A fey young woman drifts around Paris, fluffy white cat in tow, searching for love and purpose. French director Léonor Serraille’s debut film could easily have been unbearably twee. The fact that it isn’t, at all, is a tribute both to her unsentimental storytelling, and to the prickly strength of Laetitia Dosch’s central performance.
Made by an all-female team, ‘Jeune Femme’ centres on a fiercely original kind of heroine, who cracks jokes and tricks her way into strangers’ lives as she struggles her way through an unforgiving city. Paula is left homeless, friendless and jobless after the ten-year relationship her life revolves around collapses into a black hole. In the film’s only ‘Breakfast at Tiffanys’-esque moment, she abandons her cat, the sole remnant of her old life, in a graveyard, only to be overcome with guilt later. Otherwise, her life of newfound singledom involves the unromantic business of selling off her jewellery, lying her way into part-time work in a knicker boutique, and becoming a live-in nanny to a sulky pre-teen girl.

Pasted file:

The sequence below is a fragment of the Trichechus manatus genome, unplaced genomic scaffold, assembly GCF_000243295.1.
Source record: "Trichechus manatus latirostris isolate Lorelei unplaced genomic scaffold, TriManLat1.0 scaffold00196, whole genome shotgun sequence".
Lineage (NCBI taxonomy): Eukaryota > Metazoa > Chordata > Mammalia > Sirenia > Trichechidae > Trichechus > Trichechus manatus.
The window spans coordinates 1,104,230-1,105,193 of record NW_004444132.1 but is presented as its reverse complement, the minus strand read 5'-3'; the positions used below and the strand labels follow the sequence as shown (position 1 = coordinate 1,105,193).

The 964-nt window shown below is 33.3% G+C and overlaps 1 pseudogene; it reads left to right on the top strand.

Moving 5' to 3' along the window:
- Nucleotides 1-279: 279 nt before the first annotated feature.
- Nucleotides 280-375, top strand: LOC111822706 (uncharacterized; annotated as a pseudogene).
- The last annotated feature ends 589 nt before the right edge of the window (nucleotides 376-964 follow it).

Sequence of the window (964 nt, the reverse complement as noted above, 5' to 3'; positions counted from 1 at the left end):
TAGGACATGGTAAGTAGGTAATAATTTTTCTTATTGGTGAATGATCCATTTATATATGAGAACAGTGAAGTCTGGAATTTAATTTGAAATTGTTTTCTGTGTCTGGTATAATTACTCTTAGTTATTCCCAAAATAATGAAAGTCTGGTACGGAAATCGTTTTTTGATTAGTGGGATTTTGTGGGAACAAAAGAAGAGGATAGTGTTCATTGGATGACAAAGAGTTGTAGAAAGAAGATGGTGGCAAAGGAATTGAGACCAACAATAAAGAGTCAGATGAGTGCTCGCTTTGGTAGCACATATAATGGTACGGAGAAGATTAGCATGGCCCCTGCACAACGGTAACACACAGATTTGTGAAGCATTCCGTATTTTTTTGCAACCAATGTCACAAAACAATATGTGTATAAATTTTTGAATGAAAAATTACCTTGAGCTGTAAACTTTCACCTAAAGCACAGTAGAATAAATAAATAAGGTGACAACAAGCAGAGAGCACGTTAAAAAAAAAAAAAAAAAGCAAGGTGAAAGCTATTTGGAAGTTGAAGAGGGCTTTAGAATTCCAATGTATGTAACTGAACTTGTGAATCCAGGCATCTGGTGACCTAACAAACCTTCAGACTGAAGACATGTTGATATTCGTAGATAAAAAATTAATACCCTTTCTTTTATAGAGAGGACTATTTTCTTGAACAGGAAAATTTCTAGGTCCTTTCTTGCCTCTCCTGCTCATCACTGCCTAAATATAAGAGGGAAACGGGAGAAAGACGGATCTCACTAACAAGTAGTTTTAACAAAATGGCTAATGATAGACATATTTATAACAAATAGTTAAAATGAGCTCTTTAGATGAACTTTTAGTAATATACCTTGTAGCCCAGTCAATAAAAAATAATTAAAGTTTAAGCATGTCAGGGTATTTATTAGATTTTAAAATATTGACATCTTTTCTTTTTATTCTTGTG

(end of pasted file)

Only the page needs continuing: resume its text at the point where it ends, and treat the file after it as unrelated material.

What makes ‘Jeune Femme’ so satisfying is its restless energy and attention to visual detail. Dosch is a strong physical comedian, capturing Paula’s mercurial energy, whether she’s smashing her head against her ex’s door in heartbreak, or smearing Nutella on her face to entertain a child. Instead of lingering lovingly on Dosch’s face, body, or the city she lives in, the film’s shots follows her gaze: to the people she watches in the street, to the glass front of a vending machine she obsessively checks her hair in, before getting distracted by the bag of Haribo inside.
Paula’s child-like impulsiveness is endlessly funny. But there’s also a sadness to it, because, it gradually emerges, living in the shadow of her older, famous photographer boyfriend never allowed her to grow up, just to grow old enough for him to tire of her. ‘Jeune Femme’ has a real brutality in its depiction of a world where love is conditional: romantic partners, friends and parents have all run out of patience with Paula. Paris is a city that doesn’t like people, she says.
The film doesn’t quite strike the same note of pessimism, however. Its closely naturalistic style reveals the small moments of kindness and connection she finds in an inhospitable city, and Paula’s resilient potential to grow out of romance into something better.